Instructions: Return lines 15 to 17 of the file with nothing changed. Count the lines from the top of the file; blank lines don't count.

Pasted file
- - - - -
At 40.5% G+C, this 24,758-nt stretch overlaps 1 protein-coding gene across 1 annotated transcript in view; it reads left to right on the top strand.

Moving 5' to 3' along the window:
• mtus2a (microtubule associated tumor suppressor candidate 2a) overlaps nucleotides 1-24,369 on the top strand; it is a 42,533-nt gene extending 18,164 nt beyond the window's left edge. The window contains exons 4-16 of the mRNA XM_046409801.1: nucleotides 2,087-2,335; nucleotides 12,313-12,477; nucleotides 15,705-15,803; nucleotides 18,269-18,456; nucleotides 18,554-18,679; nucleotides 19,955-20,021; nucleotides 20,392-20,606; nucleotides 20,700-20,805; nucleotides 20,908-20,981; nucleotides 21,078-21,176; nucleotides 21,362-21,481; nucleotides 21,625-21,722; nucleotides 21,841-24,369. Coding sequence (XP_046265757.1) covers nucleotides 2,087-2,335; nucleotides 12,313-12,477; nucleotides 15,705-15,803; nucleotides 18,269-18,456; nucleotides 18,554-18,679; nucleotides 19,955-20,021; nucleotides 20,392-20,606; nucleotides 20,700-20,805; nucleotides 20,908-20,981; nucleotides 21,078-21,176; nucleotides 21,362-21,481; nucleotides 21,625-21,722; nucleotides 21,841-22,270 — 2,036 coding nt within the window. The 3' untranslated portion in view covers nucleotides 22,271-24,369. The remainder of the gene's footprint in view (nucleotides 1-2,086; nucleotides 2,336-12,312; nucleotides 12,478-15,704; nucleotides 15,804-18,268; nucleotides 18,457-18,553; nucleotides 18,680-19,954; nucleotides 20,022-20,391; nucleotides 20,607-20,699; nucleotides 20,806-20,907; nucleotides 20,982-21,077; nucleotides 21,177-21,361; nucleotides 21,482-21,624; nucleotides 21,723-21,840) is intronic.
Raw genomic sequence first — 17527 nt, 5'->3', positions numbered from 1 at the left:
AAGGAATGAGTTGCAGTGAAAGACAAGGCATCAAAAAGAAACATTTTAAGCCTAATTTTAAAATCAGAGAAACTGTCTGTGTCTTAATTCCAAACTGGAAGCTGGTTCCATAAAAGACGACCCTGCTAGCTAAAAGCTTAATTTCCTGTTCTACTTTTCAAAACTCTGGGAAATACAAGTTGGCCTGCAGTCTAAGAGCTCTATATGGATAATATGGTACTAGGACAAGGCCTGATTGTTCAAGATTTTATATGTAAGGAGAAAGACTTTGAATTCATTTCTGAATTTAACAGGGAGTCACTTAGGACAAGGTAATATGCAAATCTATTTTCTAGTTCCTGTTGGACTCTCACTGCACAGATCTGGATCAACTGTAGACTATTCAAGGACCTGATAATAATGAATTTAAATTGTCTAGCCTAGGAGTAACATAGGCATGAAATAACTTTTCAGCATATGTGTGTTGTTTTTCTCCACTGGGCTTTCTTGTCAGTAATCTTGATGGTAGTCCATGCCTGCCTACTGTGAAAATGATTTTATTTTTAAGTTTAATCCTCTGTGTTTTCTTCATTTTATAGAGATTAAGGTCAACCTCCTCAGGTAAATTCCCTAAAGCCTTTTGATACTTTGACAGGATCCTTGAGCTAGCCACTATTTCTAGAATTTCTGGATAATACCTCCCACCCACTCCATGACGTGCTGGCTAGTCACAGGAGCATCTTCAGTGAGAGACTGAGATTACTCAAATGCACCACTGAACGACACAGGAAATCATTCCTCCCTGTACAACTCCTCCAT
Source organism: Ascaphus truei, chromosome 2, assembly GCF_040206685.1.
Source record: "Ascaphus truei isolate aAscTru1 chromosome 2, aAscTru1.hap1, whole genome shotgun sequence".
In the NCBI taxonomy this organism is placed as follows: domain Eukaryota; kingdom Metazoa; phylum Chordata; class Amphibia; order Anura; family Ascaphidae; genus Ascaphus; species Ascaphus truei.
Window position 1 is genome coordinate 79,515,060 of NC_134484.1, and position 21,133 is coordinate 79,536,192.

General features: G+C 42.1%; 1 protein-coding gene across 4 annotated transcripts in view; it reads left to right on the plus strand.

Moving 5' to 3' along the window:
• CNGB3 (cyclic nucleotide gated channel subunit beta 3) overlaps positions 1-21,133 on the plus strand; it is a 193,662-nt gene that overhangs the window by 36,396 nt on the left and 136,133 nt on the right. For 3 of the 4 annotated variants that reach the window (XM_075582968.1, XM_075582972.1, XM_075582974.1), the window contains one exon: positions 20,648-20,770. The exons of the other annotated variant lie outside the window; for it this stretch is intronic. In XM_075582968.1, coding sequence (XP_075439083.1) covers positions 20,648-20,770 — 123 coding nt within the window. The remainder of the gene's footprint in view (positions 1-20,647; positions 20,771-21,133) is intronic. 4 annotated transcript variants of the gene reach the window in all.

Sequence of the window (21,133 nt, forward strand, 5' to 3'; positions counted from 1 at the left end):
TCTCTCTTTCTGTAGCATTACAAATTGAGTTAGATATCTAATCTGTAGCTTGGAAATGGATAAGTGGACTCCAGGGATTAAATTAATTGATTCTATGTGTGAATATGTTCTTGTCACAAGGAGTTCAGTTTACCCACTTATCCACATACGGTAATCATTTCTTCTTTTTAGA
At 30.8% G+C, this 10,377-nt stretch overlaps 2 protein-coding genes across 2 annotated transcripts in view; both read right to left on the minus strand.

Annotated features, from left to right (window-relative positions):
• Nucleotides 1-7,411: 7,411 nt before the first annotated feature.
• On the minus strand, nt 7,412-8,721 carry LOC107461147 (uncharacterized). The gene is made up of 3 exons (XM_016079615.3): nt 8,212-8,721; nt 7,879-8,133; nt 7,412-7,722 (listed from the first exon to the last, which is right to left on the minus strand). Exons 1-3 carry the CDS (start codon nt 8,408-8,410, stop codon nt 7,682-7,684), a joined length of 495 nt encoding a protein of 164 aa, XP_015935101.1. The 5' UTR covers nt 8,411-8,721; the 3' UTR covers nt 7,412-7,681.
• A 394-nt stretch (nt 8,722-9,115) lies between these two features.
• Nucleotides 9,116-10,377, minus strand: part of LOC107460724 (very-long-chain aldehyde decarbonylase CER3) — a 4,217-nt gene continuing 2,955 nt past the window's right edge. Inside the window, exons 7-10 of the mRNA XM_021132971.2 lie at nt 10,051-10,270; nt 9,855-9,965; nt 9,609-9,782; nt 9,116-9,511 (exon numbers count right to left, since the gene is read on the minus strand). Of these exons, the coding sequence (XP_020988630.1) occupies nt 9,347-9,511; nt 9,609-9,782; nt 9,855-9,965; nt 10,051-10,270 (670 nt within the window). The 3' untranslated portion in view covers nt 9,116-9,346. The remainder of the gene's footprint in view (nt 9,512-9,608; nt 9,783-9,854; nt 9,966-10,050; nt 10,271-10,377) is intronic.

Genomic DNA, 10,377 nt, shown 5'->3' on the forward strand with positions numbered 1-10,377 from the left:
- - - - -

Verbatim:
At 30.8% G+C, this 10,377-nt stretch overlaps 2 protein-coding genes across 2 annotated transcripts in view; both read right to left on the minus strand.

Annotated features, from left to right (window-relative positions):
• Nucleotides 1-7,411: 7,411 nt before the first annotated feature.